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Other People's Baggage

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  • NamoAmituofo
    TheDailyEnlightenment.comWeekly 27/01/05 Get news-free version here ______ Quote: He stood at an ancient door. Held it open wide and said to us simply, Come
    Message 1 of 1 , Jan 27, 2005
      TheDailyEnlightenment.comWeekly 27/01/05
      Get news-free version here 

      He stood at an ancient door.
      Held it open wide and said to us simply,
      Come in. Work hard. The Dharma will never let you down.

      -Rafe Martin (On meeting the late Shunryu Suzuki)


      Alternative Perpectives on the Relation of Karma and the Tsunamis
      Our Responsibility to this World
      Feeling Compassion Instead of Pity

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      Realisation (1):
      Picking Up Other People's Baggage

      You discover a locked bag on the platform of an unsupervised train station in the middle of nowhere. Maybe it was discarded. Maybe it matters a lot to its owner. The train had just left, probably with the owner is on it. Since you do not have much luggage yourself, you can afford to carry it with you and drop it at the next station, which is the terminal. You decide to do just that - since it would be difficult for the owner to return to this one-way station, and since there was no one else to help. As you cannot be sure of the next person's honesty, you choose to bear the responsibility of finding its owner. You know you would feel guilty for not helping the helpless.

      As you lug it onto the crowded train, things were not as expected. There is hardly space for additional luggage. Because it was larger than your own, it had the privilege of way. In a sense, it was more important too, since it is someone else's stuff in your care. Guarding it is tricky with thieving opportunists around. Even going to the toilet needs you to lug it along. Gradually, due to its troublesomeness, the bag becomes a heavier and heavier burden. You begin entertaining thoughts of giving it up, of just letting go of it, leaving it to its own "fate". Hey, it's not really your responsibility anyway? But if not, whose is it? Maybe you will look back and regret this half-completed act of kindness for life?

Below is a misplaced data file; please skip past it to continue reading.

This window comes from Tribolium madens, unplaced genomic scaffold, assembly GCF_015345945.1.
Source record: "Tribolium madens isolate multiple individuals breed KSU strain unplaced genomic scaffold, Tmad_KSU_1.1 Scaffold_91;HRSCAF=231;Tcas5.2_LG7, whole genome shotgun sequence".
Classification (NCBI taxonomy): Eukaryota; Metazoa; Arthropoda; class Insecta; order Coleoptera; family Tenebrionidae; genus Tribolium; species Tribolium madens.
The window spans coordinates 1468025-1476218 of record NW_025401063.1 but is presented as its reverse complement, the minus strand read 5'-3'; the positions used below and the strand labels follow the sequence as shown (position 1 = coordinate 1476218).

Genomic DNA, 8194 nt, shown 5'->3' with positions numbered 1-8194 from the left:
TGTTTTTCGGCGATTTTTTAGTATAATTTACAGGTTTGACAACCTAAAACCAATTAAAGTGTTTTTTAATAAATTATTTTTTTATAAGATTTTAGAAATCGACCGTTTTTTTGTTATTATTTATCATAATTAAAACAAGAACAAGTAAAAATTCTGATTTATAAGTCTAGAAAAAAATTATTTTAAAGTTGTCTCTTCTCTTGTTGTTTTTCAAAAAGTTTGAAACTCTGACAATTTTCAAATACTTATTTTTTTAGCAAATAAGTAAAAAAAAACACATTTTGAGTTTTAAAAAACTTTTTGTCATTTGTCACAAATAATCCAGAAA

As you struggle more and more, you realise the uncertainties involved. Maybe it really was discarded after all? Will the owner appreciate and reward me? The questions are endless. Suddenly, it struck you that just as it is with anything you choose to do, you can never be 100% sure of the specific outcome. In fact, your own life today is definitely different from that you envisioned it will be last year. You can only be sure of one thing - of your motivation or intention - of why you choose to do or not do something. In the case of the luggage, it was mainly compassion that drove you to take up someone's burden.

      You realise your act is not totally unconditional, because you do hope to get at least a verbal "thank you" or some other form of appreciation. It was craving for this outcome amidst the uncertainties that made the load heavier. The sense of differentiation, that you are carrying someone else's stuff, made it alien and not entirely welcomed, though you do feel obligated to take it with you. If you are to accept it more, it becomes lighter. You just need to step in the shoes of the owner by imagining his anxiety. How could you not do what you can to relieve his suffering?